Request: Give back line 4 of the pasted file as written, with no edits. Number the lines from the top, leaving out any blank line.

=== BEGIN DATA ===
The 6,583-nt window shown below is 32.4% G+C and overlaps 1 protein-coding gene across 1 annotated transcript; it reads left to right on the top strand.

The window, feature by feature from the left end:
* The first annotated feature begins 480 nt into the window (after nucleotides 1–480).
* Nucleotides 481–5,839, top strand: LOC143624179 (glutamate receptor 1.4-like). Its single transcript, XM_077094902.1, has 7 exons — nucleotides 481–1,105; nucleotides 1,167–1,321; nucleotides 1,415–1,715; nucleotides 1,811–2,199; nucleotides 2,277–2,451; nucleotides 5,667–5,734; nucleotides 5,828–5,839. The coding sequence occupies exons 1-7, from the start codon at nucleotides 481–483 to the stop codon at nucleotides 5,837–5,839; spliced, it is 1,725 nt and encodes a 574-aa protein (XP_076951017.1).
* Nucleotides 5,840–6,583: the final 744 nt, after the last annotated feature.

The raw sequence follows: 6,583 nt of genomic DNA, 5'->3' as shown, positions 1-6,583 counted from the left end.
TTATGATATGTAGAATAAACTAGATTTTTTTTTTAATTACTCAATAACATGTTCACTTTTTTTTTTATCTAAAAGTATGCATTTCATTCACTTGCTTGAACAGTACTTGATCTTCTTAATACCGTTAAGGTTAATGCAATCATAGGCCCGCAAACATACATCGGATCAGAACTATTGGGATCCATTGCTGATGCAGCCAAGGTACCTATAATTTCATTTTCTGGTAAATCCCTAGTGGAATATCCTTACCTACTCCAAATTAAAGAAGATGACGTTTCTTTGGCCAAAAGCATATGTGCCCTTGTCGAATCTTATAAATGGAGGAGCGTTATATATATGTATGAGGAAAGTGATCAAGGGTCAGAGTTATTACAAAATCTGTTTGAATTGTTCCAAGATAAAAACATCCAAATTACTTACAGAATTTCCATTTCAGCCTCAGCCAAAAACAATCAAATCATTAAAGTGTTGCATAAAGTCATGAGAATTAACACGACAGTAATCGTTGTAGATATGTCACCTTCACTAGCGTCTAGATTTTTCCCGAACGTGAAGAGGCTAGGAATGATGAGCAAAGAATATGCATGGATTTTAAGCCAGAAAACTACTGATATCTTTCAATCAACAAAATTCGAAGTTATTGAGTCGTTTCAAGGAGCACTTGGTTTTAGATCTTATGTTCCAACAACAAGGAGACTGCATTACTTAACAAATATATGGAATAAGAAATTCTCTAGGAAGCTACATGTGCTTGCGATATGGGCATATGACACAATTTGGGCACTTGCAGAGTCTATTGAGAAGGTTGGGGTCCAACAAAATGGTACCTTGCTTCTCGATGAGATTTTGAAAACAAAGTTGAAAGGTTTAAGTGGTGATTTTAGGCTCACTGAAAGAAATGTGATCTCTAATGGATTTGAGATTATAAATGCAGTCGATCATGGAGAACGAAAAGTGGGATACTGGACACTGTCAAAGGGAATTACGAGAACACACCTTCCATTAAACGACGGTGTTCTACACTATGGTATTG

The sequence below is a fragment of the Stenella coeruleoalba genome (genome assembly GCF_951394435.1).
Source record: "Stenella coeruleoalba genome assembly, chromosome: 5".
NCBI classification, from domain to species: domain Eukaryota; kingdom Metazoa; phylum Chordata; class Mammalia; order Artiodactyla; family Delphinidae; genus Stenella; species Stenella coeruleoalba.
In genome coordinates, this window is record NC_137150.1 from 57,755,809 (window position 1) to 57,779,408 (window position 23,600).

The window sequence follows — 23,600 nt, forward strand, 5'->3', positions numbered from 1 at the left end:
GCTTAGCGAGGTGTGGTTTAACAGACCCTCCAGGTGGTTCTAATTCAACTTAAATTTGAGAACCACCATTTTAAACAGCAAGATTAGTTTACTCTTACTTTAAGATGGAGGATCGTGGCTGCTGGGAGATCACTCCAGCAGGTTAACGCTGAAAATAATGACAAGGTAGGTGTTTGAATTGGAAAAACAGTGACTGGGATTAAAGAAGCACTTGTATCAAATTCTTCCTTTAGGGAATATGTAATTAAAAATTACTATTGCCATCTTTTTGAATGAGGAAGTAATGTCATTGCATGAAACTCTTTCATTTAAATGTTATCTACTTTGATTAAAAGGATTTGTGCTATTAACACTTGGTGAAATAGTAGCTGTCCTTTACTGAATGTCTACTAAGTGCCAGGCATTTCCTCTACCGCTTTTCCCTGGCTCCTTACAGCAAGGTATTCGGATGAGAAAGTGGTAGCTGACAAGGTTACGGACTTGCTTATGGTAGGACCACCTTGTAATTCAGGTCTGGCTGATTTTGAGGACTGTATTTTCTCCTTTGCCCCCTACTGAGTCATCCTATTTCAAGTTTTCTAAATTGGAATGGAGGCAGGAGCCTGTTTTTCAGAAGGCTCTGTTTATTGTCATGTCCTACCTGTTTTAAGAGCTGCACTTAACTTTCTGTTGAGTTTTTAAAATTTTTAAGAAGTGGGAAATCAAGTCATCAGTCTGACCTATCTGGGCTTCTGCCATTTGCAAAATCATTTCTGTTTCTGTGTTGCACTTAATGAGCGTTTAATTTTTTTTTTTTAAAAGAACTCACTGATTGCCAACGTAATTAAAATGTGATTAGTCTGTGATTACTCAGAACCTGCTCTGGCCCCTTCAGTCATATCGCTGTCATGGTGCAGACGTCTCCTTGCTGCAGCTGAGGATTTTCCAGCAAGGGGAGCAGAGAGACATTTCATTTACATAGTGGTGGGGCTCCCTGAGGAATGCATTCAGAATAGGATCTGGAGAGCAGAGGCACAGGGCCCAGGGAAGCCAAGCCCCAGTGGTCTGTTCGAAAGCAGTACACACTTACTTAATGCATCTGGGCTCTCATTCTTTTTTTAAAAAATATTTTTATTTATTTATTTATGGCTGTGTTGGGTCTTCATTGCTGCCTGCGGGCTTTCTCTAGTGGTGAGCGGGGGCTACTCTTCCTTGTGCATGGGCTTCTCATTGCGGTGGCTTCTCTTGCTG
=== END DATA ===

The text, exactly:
* Nucleotides 481–5,839, top strand: LOC143624179 (glutamate receptor 1.4-like). Its single transcript, XM_077094902.1, has 7 exons — nucleotides 481–1,105; nucleotides 1,167–1,321; nucleotides 1,415–1,715; nucleotides 1,811–2,199; nucleotides 2,277–2,451; nucleotides 5,667–5,734; nucleotides 5,828–5,839. The coding sequence occupies exons 1-7, from the start codon at nucleotides 481–483 to the stop codon at nucleotides 5,837–5,839; spliced, it is 1,725 nt and encodes a 574-aa protein (XP_076951017.1).